The Gamer Geeks were not impressed. According to one Gamer Geek, “It’s just another trading card magic game that is built on the shoulders of the titans like Magic and other card games that came before it. I don’t see anything here that is particularly ground breaking or interesting. Nice artwork, but that’s as far as I’ll go praising the game.” Another Gamer Geek said, “A solid enough game, but not anything new. I feel like I’m playing something I’ve played before and that isn’t very exciting.” The Gamer Geeks did like that the game had different game modes, but didn’t think that really qualified it for anything more than a solid “meh”. The end result was the Gamer Geeks not approving the game. They all agreed that it would be much more interesting if they never played a card game like it in the past, but as it stood, Luminous Ages brought nothing to the elitist’s gaming table that was new or interesting.
Luminous Ages falls into the same trap as the many other trading and collecting card games that came before it and will certainly follow it. There is an unshakable belief that the game is never really “complete” as the boosters could continue the game for years, and without them, the game is always a shadow of what it could be. This makes it, for many, an undesirable game to engage with and to get excited for.
Putting that aside, and just focusing in on the game, I’m pretty happy with it. The different areas and lands that can be attacked, combos, and setup for some nasty plays are all here. The game itself is easy to set up and the way the cards work together is very intuitive. Even if you haven’t played Magic from the very start (or at all), the game won’t take long to learn. The artwork further enhances the game, bringing the people, places, and creatures to visual life as they battle each other on the tabletop. The Dreamlands are beautiful and the nightmares are the stuff of – well – nightmares. The eye-candy and ease of play make it all come together to create a fast paced and fun to play game. Do give it a try when time allows. Who knows, it might be the game of your dreams.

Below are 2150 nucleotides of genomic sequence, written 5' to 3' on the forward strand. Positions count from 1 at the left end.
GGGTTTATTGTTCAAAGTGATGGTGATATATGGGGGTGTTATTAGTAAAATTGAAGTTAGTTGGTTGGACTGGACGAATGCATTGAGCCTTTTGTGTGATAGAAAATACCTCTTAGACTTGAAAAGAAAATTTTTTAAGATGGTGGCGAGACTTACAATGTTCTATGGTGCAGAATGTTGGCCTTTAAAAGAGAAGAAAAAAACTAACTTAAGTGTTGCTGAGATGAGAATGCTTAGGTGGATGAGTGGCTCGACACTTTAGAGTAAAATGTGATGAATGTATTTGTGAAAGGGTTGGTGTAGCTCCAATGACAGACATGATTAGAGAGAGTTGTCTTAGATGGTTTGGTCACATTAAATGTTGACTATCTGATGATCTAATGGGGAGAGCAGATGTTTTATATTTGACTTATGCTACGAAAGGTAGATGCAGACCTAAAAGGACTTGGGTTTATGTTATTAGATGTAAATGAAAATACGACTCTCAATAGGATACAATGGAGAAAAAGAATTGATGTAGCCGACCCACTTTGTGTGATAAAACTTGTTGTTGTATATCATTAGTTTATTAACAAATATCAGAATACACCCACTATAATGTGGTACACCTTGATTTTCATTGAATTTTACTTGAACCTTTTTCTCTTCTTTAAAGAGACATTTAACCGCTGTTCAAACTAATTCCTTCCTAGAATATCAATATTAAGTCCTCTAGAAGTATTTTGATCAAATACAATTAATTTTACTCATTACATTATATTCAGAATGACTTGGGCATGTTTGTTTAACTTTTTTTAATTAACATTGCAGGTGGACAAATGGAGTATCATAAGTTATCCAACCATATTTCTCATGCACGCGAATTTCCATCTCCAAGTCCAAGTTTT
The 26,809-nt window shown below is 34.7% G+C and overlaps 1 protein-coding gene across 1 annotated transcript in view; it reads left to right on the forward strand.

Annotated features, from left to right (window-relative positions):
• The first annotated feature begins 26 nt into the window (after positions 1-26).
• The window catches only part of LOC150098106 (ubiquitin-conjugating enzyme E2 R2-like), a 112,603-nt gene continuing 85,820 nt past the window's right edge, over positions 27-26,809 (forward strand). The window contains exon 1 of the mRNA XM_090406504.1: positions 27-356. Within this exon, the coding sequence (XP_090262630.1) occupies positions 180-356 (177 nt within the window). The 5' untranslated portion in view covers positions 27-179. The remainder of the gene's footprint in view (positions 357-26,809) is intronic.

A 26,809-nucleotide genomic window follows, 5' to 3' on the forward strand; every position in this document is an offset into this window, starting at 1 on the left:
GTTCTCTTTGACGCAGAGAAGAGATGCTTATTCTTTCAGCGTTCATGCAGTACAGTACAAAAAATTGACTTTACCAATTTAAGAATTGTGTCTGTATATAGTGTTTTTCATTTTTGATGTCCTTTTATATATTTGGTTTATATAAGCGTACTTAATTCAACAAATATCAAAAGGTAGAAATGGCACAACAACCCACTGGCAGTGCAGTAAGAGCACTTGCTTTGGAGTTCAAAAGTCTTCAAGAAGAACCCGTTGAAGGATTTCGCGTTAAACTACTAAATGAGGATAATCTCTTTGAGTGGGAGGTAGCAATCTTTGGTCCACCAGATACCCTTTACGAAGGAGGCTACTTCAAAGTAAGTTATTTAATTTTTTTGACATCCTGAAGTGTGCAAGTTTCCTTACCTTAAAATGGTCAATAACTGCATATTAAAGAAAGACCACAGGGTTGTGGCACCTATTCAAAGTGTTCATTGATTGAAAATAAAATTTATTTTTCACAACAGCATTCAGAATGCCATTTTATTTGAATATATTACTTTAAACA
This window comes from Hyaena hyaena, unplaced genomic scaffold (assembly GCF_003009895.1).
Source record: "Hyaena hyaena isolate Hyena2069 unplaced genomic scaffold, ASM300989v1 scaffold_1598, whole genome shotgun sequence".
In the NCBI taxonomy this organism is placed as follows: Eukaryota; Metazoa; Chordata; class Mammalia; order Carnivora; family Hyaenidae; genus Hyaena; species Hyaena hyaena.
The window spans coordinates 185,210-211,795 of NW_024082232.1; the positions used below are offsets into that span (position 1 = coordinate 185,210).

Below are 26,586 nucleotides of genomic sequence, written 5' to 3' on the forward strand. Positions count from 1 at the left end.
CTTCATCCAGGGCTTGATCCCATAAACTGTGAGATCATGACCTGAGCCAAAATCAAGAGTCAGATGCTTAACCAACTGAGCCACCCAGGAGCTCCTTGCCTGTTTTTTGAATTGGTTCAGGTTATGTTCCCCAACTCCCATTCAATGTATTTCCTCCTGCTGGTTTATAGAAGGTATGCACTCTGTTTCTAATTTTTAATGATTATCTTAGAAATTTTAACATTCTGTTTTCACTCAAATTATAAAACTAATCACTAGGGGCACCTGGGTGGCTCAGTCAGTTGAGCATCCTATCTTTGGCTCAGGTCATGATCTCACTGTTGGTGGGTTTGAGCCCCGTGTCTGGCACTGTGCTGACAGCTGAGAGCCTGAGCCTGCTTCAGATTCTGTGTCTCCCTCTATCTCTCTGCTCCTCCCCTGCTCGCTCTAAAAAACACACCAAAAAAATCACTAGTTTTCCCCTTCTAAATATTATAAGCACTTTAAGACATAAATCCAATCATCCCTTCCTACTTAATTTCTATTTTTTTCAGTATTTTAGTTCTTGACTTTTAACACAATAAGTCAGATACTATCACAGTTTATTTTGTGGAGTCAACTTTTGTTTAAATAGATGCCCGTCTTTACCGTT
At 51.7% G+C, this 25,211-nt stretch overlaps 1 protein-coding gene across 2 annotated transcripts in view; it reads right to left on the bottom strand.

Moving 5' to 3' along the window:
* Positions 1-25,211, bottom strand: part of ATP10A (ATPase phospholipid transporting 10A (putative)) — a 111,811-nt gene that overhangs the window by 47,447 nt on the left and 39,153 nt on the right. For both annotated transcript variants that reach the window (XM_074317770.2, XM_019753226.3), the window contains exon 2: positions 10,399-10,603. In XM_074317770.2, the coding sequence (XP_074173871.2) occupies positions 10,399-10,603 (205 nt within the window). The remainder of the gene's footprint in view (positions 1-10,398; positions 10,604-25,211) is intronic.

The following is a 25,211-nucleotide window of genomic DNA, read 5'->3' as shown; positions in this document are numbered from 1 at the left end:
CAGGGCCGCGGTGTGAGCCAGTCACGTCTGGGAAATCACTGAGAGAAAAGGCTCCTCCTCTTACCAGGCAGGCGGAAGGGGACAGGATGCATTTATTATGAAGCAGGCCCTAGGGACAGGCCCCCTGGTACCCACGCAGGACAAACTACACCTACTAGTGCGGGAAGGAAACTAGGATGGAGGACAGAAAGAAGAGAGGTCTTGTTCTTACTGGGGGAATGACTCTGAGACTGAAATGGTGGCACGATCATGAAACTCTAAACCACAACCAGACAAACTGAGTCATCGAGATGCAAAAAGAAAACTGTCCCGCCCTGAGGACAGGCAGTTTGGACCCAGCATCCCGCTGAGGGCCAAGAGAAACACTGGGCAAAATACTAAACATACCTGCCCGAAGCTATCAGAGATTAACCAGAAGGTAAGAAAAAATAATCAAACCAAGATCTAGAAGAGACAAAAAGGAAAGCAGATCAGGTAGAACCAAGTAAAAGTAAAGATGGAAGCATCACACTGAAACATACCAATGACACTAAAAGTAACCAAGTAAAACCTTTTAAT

This is a paid for review of the game’s final prototype. Although our time and focus was financially compensated, our words are our own. We’d need at least 10 million dollars before we started saying what other people wanted. Such is the statuesque and legendary integrity of Father Geek which cannot be bought except by those who own their own private islands and small countries.